- SiRF's (purchased Conexant which was originally Rockwell) Jupiter board
- Zodiac chipset (12 Satellite)
- Small. Good in high dynames. 5g's?
- Decent binary message protocol
Does have raw data output.
- Jupiter Board .
# Name Data we get 1000 Geodetic Position Status Lock, UTC, Lat, Lon, Alt, expected error 1003 Visible Sattelites Best possible xDOP's 1009* ECEF Position ECEF X,Y,Z and Vx, Vy, Vz 1102 Measurement Time Mark Message code and carrier phase data
* - Message # 1009 is called 1001 in v1.18 firmware and earlier
|05/20020||DY soldered up CAN node. Due to miscommunication, 2mm connector was on wrong side. Corrected. Added red LED on D0. Added 7805 in place of 78L05.|
|08/25/2002||Programmed both Jupiter boards (v1.18 and v2.30) using LABMON. Seems to have programmed into the EEPROM.|
|08/26/2002||The Jupiter board we have has a straight through OSX connector for the GPS antenna. This sucks since turns out the OSX cable connector sticks way out of the connector... it requires at least 0.625" to take OSX plug out... less if you don't have to remove it. I used the FC's 0.625 stand offs as a temporary measure - seems to work. Can modify in the future. However, the longer inter-board distance meant that the 2mm connector to the Jupiter board no longer reached - I had to put 2mm pins on the CAN node and use a 20mm 1.5" ribbon cable to connect it.|
|08/26/2002||Tried out board with PIC in reset. 260mA - which is about right, consider 220mA for the receiver, with 40mA left over for the PIC and active antenna. New problem: power drop in the 7805 = (12V - 5V)*(0.260A) = 1.82W! Duh! Next time, do the loss calculation BEFORE hand. The only quick fix solution I see is either running it off a seperate 6V (puke) or getting a small DC-DC converter to replace the 7805.|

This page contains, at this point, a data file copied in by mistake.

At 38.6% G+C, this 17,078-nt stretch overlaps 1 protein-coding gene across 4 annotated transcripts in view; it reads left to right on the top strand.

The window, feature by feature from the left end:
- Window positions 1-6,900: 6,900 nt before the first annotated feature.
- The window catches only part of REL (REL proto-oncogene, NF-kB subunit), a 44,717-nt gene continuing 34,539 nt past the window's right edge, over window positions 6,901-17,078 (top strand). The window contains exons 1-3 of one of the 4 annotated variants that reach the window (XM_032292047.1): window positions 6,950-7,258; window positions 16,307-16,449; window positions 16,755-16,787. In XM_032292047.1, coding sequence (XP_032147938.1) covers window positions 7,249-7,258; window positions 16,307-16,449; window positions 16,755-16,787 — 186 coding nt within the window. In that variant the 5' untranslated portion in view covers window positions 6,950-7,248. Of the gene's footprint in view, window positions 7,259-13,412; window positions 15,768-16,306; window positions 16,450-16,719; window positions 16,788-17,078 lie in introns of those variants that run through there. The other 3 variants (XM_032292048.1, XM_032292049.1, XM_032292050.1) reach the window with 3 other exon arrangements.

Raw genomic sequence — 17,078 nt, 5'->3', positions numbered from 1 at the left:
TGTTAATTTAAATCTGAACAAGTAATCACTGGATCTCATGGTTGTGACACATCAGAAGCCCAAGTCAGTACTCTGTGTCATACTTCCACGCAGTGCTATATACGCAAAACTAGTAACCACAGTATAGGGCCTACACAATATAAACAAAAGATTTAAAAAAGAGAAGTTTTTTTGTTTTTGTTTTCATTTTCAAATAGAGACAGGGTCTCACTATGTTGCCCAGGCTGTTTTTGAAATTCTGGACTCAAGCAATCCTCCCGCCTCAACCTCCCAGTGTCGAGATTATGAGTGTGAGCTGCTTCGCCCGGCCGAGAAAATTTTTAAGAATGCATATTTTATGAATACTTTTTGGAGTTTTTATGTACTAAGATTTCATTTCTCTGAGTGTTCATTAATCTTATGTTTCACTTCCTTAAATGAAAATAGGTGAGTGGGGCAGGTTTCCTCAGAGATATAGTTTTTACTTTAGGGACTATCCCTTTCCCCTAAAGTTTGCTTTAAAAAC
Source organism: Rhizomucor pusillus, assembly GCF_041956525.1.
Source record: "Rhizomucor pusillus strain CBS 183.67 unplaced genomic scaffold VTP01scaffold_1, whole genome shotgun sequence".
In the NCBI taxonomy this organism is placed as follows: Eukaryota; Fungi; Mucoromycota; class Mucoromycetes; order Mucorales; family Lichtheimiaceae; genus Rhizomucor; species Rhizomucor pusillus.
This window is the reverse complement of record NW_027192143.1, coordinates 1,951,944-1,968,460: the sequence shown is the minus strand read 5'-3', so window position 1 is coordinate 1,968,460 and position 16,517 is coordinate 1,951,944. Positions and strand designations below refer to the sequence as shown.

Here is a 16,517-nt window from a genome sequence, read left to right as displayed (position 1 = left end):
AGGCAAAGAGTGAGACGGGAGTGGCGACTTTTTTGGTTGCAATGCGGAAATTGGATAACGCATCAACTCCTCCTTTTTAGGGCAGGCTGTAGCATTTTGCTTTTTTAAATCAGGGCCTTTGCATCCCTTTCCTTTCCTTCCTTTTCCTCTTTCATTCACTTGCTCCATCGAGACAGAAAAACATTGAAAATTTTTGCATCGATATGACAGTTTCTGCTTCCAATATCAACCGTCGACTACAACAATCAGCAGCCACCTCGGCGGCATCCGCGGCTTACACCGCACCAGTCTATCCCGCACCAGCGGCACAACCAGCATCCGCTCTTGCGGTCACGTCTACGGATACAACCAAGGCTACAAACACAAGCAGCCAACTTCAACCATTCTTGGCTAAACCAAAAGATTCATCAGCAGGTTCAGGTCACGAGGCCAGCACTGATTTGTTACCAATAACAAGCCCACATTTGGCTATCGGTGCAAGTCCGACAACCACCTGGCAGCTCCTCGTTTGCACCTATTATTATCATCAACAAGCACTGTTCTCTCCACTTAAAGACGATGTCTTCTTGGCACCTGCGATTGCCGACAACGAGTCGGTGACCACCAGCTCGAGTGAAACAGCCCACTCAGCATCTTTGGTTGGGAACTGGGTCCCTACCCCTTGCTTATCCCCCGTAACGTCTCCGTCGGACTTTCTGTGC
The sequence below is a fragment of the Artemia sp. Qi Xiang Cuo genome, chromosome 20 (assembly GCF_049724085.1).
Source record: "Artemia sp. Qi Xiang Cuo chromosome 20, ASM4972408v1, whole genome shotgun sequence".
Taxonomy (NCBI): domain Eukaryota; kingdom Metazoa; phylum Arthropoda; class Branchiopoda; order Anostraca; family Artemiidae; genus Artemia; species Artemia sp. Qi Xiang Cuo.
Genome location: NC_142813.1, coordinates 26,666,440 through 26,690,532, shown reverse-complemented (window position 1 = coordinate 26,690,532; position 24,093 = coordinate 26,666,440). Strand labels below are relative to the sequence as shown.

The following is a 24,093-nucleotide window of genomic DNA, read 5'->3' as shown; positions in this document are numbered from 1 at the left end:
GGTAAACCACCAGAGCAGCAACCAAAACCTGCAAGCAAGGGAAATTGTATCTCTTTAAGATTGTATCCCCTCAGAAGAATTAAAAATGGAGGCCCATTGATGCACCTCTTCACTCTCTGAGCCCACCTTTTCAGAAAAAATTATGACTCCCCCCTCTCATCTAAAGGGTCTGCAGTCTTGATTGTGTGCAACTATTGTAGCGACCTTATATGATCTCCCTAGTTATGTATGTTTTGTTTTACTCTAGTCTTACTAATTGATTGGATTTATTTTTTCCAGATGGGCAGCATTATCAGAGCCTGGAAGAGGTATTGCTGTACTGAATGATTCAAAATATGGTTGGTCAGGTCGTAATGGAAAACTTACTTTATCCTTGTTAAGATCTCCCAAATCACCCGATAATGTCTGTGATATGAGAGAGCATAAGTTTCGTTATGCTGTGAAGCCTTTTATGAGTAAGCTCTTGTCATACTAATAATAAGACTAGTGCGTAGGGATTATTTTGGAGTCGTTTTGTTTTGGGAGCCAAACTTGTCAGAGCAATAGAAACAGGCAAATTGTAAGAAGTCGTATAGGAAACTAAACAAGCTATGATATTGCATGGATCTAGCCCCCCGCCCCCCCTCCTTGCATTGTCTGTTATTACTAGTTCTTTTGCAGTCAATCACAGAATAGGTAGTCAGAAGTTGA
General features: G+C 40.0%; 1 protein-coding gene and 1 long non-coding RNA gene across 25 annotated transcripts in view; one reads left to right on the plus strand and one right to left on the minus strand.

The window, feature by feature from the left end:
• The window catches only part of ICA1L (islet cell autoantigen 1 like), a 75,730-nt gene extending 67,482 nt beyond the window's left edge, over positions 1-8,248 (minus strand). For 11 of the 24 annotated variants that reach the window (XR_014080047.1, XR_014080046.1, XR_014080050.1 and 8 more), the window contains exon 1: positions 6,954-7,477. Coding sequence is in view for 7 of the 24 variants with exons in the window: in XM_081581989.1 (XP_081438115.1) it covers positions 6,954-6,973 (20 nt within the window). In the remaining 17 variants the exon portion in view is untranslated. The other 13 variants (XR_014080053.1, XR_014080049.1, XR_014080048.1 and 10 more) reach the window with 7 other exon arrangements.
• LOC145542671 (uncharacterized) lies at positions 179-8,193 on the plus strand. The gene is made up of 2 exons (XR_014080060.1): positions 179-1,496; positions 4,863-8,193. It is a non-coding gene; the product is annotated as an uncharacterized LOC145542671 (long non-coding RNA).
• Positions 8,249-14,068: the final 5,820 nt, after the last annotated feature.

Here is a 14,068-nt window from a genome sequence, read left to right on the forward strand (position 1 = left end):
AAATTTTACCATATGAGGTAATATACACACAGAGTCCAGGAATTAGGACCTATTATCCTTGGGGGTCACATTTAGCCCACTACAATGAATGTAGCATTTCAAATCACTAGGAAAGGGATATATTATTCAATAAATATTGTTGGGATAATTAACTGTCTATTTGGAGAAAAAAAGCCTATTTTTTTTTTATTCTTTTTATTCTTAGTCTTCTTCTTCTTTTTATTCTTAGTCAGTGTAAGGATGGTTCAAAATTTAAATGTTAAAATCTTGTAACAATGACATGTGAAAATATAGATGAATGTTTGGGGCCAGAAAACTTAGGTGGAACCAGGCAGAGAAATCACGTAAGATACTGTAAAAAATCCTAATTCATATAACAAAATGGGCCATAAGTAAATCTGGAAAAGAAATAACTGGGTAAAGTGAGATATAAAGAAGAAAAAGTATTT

|08/26/2002||Found a bunch of TI "7805 replacement" SPS's. TI part # 78SR105 (PDF below), Digikey has them. They're huge (8 x 23 x 24 mm) but c'est la vie. There were others, but they were either bigger (the PT series) or had worse ripple (78STxxx series). Mounting is going to be a real problem... i don't want to have to add another board, and there isn't any real screw mounting options... it looks like double sticky foam tape is going to save the day again!|
|08/27/2002||Got the 78SR105 today and it worked great. Takes in 12V at 140mA and puts out 5V at 260mA which is about 77% efficient (it's burning off roughly 380mW). Tim found a great way to mount it on the board so that two of the pins of the thing could be soldered directly on the board. I chose to use clear silicone to mount it to the board since sticky tape couldn't be found, and it should be a lot stronger since there's not much surface area for the sticky tape. After about 5 minutes of running, the SPS got slightly warm, but not as warm as the GPS main processor! Eventually, after the PIC's mod wires are siliconed down, we really out to zip tie the SPS down for safety.|
- ALWAYS have an ACTIVE antenna connected when the Jupiter board is on.
- Make SURE the PIC's port pins are configured properly.
- http://www.navtechgps.com/supply/covert.asp - $35 (26dB active)
- http://www.navtechgps.com/supply/mmouse.asp - $80 (29dB active)
- http://www.navtechgps.com/supply/arincant.asp - $200 (13db)
- Homebrew splitter! http://home-2.worldonline.nl/~samsvl/splitter.htm
- http://www.qsl.net/n9zia/wireless/appendixF.html#6 - 2.4GHz Splitter/combiner
- Homebrew pre-amped GPS Antena: http://www.scott-inc.com/html/gpsant.htm
- Above recommends the following kick ass amp (available for ~$2 via Avnet: http://www.macom.com/products/products_spec.jsp?pn=AM50-0002
- http://www.navtechgps.com/supply/g12.asp - 20g's! 20Hz! Possible to order board wo/restrictions. $2500. Oh well.
- looked like it was for vehicles only.